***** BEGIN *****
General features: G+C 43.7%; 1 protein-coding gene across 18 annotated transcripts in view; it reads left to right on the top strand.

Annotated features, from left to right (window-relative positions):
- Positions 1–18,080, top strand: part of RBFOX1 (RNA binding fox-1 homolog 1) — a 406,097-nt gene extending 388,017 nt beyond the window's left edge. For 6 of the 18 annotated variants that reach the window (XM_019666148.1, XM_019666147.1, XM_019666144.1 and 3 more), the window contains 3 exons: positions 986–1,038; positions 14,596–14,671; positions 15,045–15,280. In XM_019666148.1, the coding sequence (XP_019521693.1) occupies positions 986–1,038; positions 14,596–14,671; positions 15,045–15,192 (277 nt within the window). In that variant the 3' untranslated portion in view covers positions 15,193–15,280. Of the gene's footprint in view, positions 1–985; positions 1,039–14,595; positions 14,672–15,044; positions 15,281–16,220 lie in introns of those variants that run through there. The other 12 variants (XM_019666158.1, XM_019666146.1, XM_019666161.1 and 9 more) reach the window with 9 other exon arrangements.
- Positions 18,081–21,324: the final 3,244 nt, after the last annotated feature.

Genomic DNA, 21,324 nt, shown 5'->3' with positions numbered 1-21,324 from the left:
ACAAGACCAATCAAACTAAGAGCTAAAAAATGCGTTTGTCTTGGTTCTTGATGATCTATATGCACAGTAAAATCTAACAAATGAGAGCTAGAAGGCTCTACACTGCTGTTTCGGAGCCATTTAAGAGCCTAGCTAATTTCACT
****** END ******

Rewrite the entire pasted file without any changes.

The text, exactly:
General features: G+C 43.7%; 1 protein-coding gene across 18 annotated transcripts in view; it reads left to right on the top strand.

Annotated features, from left to right (window-relative positions):
- Positions 1–18,080, top strand: part of RBFOX1 (RNA binding fox-1 homolog 1) — a 406,097-nt gene extending 388,017 nt beyond the window's left edge. For 6 of the 18 annotated variants that reach the window (XM_019666148.1, XM_019666147.1, XM_019666144.1 and 3 more), the window contains 3 exons: positions 986–1,038; positions 14,596–14,671; positions 15,045–15,280. In XM_019666148.1, the coding sequence (XP_019521693.1) occupies positions 986–1,038; positions 14,596–14,671; positions 15,045–15,192 (277 nt within the window). In that variant the 3' untranslated portion in view covers positions 15,193–15,280. Of the gene's footprint in view, positions 1–985; positions 1,039–14,595; positions 14,672–15,044; positions 15,281–16,220 lie in introns of those variants that run through there. The other 12 variants (XM_019666158.1, XM_019666146.1, XM_019666161.1 and 9 more) reach the window with 9 other exon arrangements.
- Positions 18,081–21,324: the final 3,244 nt, after the last annotated feature.

Genomic DNA, 21,324 nt, shown 5'->3' with positions numbered 1-21,324 from the left:
ACAAGACCAATCAAACTAAGAGCTAAAAAATGCGTTTGTCTTGGTTCTTGATGATCTATATGCACAGTAAAATCTAACAAATGAGAGCTAGAAGGCTCTACACTGCTGTTTCGGAGCCATTTAAGAGCCTAGCTAATTTCACT